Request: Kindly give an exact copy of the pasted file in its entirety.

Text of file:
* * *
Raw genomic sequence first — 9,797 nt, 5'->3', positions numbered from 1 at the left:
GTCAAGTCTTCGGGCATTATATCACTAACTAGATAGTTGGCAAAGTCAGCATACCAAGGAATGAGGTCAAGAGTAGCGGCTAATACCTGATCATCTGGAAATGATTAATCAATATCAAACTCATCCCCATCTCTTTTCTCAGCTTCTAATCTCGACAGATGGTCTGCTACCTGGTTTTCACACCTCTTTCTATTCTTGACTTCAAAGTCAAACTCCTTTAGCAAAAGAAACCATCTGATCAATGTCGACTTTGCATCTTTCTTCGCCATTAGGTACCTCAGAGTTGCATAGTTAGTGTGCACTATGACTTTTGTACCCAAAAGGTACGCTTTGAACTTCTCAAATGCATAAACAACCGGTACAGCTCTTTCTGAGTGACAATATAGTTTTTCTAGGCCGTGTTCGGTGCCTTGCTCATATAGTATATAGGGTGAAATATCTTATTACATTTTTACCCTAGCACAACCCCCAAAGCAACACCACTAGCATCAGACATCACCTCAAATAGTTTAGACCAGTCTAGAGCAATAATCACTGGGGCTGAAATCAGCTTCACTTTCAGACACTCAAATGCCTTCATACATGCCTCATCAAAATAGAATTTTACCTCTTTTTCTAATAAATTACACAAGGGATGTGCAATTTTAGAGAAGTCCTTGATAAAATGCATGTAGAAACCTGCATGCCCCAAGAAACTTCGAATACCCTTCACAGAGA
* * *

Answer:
Raw genomic sequence first — 9,797 nt, 5'->3', positions numbered from 1 at the left:
GTCAAGTCTTCGGGCATTATATCACTAACTAGATAGTTGGCAAAGTCAGCATACCAAGGAATGAGGTCAAGAGTAGCGGCTAATACCTGATCATCTGGAAATGATTAATCAATATCAAACTCATCCCCATCTCTTTTCTCAGCTTCTAATCTCGACAGATGGTCTGCTACCTGGTTTTCACACCTCTTTCTATTCTTGACTTCAAAGTCAAACTCCTTTAGCAAAAGAAACCATCTGATCAATGTCGACTTTGCATCTTTCTTCGCCATTAGGTACCTCAGAGTTGCATAGTTAGTGTGCACTATGACTTTTGTACCCAAAAGGTACGCTTTGAACTTCTCAAATGCATAAACAACCGGTACAGCTCTTTCTGAGTGACAATATAGTTTTTCTAGGCCGTGTTCGGTGCCTTGCTCATATAGTATATAGGGTGAAATATCTTATTACATTTTTACCCTAGCACAACCCCCAAAGCAACACCACTAGCATCAGACATCACCTCAAATAGTTTAGACCAGTCTAGAGCAATAATCACTGGGGCTGAAATCAGCTTCACTTTCAGACACTCAAATGCCTTCATACATGCCTCATCAAAATAGAATTTTACCTCTTTTTCTAATAAATTACACAAGGGATGTGCAATTTTAGAGAAGTCCTTGATAAAATGCATGTAGAAACCTGCATGCCCCAAGAAACTTCGAATACCCTTCACAGAGA